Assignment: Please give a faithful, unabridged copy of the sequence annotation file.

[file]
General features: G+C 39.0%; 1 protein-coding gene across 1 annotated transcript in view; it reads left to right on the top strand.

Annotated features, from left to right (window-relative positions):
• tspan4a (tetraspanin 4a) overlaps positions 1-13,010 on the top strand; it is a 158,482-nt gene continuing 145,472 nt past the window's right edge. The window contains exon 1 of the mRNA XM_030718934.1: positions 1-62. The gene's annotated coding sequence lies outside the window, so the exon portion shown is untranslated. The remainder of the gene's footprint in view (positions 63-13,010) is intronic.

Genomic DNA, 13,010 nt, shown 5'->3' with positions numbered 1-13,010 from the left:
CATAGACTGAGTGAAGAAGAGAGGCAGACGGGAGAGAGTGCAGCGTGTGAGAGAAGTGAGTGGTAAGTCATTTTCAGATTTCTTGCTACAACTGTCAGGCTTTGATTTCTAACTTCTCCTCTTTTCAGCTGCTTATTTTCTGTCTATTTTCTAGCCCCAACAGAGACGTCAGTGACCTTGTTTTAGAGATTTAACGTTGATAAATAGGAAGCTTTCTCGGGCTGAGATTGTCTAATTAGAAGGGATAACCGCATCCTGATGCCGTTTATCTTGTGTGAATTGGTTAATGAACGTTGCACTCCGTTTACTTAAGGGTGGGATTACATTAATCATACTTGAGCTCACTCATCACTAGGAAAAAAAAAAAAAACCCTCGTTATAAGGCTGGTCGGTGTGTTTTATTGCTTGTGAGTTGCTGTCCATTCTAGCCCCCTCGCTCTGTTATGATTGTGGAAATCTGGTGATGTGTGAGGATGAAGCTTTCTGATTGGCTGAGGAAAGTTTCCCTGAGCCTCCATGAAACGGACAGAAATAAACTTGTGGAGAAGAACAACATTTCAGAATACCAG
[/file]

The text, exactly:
General features: G+C 39.0%; 1 protein-coding gene across 1 annotated transcript in view; it reads left to right on the top strand.

Annotated features, from left to right (window-relative positions):
• tspan4a (tetraspanin 4a) overlaps positions 1-13,010 on the top strand; it is a 158,482-nt gene continuing 145,472 nt past the window's right edge. The window contains exon 1 of the mRNA XM_030718934.1: positions 1-62. The gene's annotated coding sequence lies outside the window, so the exon portion shown is untranslated. The remainder of the gene's footprint in view (positions 63-13,010) is intronic.

Genomic DNA, 13,010 nt, shown 5'->3' with positions numbered 1-13,010 from the left:
CATAGACTGAGTGAAGAAGAGAGGCAGACGGGAGAGAGTGCAGCGTGTGAGAGAAGTGAGTGGTAAGTCATTTTCAGATTTCTTGCTACAACTGTCAGGCTTTGATTTCTAACTTCTCCTCTTTTCAGCTGCTTATTTTCTGTCTATTTTCTAGCCCCAACAGAGACGTCAGTGACCTTGTTTTAGAGATTTAACGTTGATAAATAGGAAGCTTTCTCGGGCTGAGATTGTCTAATTAGAAGGGATAACCGCATCCTGATGCCGTTTATCTTGTGTGAATTGGTTAATGAACGTTGCACTCCGTTTACTTAAGGGTGGGATTACATTAATCATACTTGAGCTCACTCATCACTAGGAAAAAAAAAAAAAACCCTCGTTATAAGGCTGGTCGGTGTGTTTTATTGCTTGTGAGTTGCTGTCCATTCTAGCCCCCTCGCTCTGTTATGATTGTGGAAATCTGGTGATGTGTGAGGATGAAGCTTTCTGATTGGCTGAGGAAAGTTTCCCTGAGCCTCCATGAAACGGACAGAAATAAACTTGTGGAGAAGAACAACATTTCAGAATACCAG